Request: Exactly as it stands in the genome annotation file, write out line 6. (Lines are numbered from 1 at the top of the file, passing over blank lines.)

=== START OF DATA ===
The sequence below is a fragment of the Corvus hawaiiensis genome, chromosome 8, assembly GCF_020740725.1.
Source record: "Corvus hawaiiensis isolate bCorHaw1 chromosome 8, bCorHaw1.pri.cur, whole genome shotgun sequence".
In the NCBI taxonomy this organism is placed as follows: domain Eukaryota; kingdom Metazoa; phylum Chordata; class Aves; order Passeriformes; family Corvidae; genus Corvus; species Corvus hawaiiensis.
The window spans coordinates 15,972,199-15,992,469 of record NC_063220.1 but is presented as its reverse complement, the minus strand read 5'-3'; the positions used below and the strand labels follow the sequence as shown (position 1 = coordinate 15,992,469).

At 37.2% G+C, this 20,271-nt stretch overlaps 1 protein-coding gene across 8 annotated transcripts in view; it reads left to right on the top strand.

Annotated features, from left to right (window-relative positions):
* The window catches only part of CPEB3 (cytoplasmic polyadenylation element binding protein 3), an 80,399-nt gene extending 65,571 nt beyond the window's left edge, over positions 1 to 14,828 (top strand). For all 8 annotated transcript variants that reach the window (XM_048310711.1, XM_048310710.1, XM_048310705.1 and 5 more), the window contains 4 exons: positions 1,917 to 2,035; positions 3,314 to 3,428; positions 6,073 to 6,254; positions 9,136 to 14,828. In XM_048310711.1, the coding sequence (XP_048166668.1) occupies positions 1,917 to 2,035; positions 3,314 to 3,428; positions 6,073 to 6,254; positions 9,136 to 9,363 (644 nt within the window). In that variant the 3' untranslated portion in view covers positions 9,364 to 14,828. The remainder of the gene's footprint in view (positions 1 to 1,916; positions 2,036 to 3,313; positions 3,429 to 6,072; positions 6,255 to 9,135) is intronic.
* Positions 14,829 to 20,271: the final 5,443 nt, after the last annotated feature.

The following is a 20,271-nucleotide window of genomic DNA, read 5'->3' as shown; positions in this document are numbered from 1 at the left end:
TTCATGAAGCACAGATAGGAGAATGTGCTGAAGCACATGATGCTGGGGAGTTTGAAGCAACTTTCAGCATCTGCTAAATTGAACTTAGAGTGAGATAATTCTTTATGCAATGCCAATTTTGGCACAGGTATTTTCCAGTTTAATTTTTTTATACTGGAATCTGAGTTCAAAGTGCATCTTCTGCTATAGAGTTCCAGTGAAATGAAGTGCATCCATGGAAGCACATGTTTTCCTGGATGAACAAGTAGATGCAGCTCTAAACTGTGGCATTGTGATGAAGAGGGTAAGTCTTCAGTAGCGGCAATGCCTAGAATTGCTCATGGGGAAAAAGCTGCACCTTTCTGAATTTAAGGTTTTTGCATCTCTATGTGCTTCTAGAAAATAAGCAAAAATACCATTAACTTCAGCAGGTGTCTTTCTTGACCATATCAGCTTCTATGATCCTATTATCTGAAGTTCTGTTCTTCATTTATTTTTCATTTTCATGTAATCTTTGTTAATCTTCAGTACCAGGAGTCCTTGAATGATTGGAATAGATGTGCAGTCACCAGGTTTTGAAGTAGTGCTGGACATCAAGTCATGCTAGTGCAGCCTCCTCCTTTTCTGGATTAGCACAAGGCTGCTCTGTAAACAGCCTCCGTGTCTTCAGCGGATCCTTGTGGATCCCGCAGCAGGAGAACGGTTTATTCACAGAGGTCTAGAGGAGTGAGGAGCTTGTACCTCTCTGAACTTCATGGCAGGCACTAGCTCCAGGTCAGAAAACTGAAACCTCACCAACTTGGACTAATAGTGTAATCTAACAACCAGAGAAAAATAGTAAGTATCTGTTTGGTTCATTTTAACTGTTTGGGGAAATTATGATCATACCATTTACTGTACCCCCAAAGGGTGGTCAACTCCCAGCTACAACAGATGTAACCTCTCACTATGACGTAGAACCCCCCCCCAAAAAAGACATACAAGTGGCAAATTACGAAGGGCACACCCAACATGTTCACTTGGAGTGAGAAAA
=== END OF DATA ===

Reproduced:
Annotated features, from left to right (window-relative positions):